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The advanced markets bandwagon

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To judge by the opinions of experts I interviewed for my feature, Outlook 2013: Expect more tax-wise advanced markets sales, life insurance professionals can look forward to improved advanced markets sales in 2013. Meriting some credit for this is the American Taxpayer Relief Act, legislation enacted in January that makes permanent IRS provisions respecting taxes on income, estates, dividends and capital gains.

Advisors and their clients should thus be able to implement with greater confidence planning explored in the feature, including executive compensation arrangements, exit planning and wealth transfer strategies, plus retirement and charitable planning.

Advanced markets should get a further boost if, as I expect, more agents and brokers whose expertise is now limited to life insurance sales to mid-market customers move into this space.  Advanced markets have, to be sure, long attracted advisors because of the more lucrative compensation, both in commissions and fees, paid to those catering to the high net worth.

Also, the need to specialize in a niche area, be it exit planning or wealth transfer planning, has been a running theme in the financial services community for many years. Without such value-added expertise, producers will be challenged to differentiate themselves from competitors. To survive in the marketplace, these agents and brokers have to depend on high volume sales.

That’s fine for those starting out, but a commodity-like sales model is hardly a long-term proposition, in part because it results in so much lost business: If an advisor is unable to help realize certain planning objectives, then affluent clients will take their business elsewhere.

A fee-based comp model is more consistent with the needs of advanced planning. That’s in part because the frequency of meetings in advanced planning engagements—advisors and their clients will often get together quarterly to revisit and update plans and asset performance—are sustainable in a fee-for-services model. Also to consider is product neutrality: Clients with complex planning needs want high-quality advice divorced of producer biases in respect to the sale of the product. To the extent that producers depend on commissions, freeing themselves from such biases—real or perceived—becomes a challenge.

The evolution from commissions to fees and fee-like commissions is likely to advance later this year when the Securities and Exchange Commission and the Department of Labor unveil their respective fiduciary standards, the SEC’s applying to investment advisors and the DOL’s to employee benefit plans. A report released this month by the market research Aite Group forecasts the standards will “likely lead to a leveling of advisor commissions” to reduce or eliminate advisor product bias. More advisors will also adopt a fee-based model, tied mainly to assets under management, to cover the higher costs of delivering fiduciary-level advice.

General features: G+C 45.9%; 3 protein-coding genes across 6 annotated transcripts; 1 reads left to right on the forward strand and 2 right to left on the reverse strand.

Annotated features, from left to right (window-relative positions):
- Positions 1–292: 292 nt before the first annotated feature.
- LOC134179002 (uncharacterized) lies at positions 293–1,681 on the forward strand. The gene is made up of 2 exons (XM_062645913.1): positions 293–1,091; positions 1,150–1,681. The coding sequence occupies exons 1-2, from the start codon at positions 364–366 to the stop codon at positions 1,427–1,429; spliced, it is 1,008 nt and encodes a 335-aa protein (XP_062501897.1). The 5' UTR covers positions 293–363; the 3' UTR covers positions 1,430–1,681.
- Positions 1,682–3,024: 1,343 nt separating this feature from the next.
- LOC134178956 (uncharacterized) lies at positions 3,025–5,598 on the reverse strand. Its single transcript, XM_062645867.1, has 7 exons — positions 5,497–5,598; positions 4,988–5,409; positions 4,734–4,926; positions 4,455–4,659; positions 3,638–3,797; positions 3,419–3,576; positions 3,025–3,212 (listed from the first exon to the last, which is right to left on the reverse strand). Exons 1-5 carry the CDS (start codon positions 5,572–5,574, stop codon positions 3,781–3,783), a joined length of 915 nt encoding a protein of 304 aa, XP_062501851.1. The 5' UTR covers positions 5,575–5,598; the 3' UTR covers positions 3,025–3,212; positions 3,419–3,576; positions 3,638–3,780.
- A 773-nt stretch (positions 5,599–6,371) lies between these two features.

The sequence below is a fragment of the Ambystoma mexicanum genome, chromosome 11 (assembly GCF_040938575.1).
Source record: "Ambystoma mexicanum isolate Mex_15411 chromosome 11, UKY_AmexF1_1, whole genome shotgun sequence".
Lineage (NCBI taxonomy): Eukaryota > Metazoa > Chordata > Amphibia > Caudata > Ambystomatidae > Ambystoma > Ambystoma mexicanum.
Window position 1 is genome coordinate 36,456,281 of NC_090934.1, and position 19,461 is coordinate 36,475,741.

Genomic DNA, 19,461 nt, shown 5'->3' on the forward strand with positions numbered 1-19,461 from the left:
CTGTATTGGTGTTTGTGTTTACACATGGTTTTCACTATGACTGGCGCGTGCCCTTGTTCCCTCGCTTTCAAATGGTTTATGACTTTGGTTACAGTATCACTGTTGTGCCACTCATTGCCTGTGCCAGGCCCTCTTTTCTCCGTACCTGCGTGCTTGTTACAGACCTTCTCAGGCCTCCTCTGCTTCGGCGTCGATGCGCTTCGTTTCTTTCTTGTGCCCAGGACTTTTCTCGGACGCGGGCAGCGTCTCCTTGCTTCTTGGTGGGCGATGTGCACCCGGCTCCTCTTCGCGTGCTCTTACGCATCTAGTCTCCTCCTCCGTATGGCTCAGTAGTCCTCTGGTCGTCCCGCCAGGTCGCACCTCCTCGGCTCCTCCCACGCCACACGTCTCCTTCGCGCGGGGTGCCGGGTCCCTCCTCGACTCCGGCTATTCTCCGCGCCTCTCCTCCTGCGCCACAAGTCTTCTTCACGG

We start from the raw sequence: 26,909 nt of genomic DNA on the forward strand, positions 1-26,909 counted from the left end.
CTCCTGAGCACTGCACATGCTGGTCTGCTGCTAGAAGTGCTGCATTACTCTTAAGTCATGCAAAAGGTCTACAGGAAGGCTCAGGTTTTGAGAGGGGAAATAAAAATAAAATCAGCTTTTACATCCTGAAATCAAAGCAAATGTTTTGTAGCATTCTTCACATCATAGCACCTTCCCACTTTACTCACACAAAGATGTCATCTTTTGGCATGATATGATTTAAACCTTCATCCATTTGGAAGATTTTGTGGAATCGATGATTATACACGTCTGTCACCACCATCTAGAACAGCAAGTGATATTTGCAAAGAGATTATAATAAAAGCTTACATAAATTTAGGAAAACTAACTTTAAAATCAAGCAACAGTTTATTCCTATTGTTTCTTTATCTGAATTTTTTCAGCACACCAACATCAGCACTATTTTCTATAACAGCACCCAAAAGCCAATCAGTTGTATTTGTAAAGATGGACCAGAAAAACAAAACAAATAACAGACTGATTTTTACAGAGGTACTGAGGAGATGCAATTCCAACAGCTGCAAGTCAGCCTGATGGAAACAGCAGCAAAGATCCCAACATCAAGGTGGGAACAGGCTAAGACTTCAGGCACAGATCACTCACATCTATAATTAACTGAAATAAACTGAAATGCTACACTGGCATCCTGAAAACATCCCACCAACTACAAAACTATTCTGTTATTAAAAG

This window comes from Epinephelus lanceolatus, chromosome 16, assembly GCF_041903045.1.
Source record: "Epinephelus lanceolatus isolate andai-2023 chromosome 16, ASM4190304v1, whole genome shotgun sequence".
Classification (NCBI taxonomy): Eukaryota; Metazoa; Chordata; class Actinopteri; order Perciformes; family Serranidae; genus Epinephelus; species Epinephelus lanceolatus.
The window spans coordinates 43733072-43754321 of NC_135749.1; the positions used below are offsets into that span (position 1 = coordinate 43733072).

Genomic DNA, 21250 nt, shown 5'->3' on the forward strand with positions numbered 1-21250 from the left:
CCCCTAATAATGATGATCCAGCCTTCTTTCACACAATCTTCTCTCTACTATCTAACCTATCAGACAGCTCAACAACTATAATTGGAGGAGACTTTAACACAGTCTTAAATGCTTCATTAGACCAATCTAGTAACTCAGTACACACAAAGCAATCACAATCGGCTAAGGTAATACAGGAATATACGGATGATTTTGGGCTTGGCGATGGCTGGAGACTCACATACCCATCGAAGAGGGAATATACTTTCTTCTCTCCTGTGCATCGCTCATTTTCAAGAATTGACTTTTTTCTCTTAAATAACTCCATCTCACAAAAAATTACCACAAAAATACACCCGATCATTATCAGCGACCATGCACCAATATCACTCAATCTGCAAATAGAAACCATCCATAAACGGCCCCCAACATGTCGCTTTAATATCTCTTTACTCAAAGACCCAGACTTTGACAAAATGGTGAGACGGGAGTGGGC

The AITE forecast is echoed by Doug French, a New York-based managing principal of the insurance services practice of Ernst & Young. French says the change to fees and levelized (or trailing) commissions will be driven in part by current cost pressures on carriers. Because of currently low interests, many insurers are unable to achieve the yields they enjoyed on their investment portfolios in past years. These diminished returns are reflected in poor-performing balance sheets.

To stay profitable, insurers are scaling back or eliminating once-generous product guarantees. Or they’re charging more for the guarantees (as, for example, in respect to guaranteed accumulation, income and withdrawal benefits attached as riders to variable annuities). To stay price-competitive, says French, producer commissions will also have to be “recalibrated,” either by cutting up-front (heaped) commissions or by levelizing them.

For those unable to survive on this new compensation structure, adds French, supplementing commissions with advisory fees may be the only viable option. But even if a commission-only model remains doable, there’s another factor to weigh—the advent of attractive, no-load products.

Case-in-point: Jefferson National’s Monument Advisor, a VA custom-built for registered investment advisors and other fee-based advisors. Devoid of guarantees, but offering access to some 400 traditional and alternative investment options, plus 3rd-party hedging strategies to guard against downside risk, the product touts a flat insurance of only $20 per month.

If more carriers follow Jefferson National’s lead, then the days of costlier commission-based offerings—and of agents and brokers who depend on such solutions—could well be numbered. Ditto in regards to life insurance professionals who, knowing only how to push product, fail to join their more specialized peers on the advanced markets bandwagon.